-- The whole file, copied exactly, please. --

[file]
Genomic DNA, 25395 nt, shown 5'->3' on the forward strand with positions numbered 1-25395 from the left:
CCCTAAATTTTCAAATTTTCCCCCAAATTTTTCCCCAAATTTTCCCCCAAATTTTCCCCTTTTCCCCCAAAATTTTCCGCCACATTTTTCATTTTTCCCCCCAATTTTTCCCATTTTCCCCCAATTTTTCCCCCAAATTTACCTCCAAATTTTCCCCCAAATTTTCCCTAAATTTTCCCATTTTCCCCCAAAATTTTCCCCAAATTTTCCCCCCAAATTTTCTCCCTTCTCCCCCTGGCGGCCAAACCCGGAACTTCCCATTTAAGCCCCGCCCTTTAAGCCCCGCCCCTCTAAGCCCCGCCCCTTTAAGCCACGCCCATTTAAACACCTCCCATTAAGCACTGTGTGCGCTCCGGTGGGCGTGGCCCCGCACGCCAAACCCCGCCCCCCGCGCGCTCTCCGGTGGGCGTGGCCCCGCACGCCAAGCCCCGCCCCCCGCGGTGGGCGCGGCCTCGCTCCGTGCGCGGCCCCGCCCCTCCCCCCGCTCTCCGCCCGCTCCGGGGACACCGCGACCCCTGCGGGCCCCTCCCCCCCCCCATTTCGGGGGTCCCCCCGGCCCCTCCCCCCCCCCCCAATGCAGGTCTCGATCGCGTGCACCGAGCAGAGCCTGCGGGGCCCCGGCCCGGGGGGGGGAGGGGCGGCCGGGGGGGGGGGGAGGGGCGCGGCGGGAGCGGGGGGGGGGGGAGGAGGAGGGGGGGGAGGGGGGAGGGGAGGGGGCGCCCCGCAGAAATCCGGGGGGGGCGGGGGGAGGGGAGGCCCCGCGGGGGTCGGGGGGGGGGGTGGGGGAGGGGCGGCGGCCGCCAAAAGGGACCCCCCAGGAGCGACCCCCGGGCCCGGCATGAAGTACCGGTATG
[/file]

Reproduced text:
Genomic DNA, 25395 nt, shown 5'->3' on the forward strand with positions numbered 1-25395 from the left:
CCCTAAATTTTCAAATTTTCCCCCAAATTTTTCCCCAAATTTTCCCCCAAATTTTCCCCTTTTCCCCCAAAATTTTCCGCCACATTTTTCATTTTTCCCCCCAATTTTTCCCATTTTCCCCCAATTTTTCCCCCAAATTTACCTCCAAATTTTCCCCCAAATTTTCCCTAAATTTTCCCATTTTCCCCCAAAATTTTCCCCAAATTTTCCCCCCAAATTTTCTCCCTTCTCCCCCTGGCGGCCAAACCCGGAACTTCCCATTTAAGCCCCGCCCTTTAAGCCCCGCCCCTCTAAGCCCCGCCCCTTTAAGCCACGCCCATTTAAACACCTCCCATTAAGCACTGTGTGCGCTCCGGTGGGCGTGGCCCCGCACGCCAAACCCCGCCCCCCGCGCGCTCTCCGGTGGGCGTGGCCCCGCACGCCAAGCCCCGCCCCCCGCGGTGGGCGCGGCCTCGCTCCGTGCGCGGCCCCGCCCCTCCCCCCGCTCTCCGCCCGCTCCGGGGACACCGCGACCCCTGCGGGCCCCTCCCCCCCCCCATTTCGGGGGTCCCCCCGGCCCCTCCCCCCCCCCCCAATGCAGGTCTCGATCGCGTGCACCGAGCAGAGCCTGCGGGGCCCCGGCCCGGGGGGGGGAGGGGCGGCCGGGGGGGGGGGGAGGGGCGCGGCGGGAGCGGGGGGGGGGGGAGGAGGAGGGGGGGGAGGGGGGAGGGGAGGGGGCGCCCCGCAGAAATCCGGGGGGGGCGGGGGGAGGGGAGGCCCCGCGGGGGTCGGGGGGGGGGGTGGGGGAGGGGCGGCGGCCGCCAAAAGGGACCCCCCAGGAGCGACCCCCGGGCCCGGCATGAAGTACCGGTATG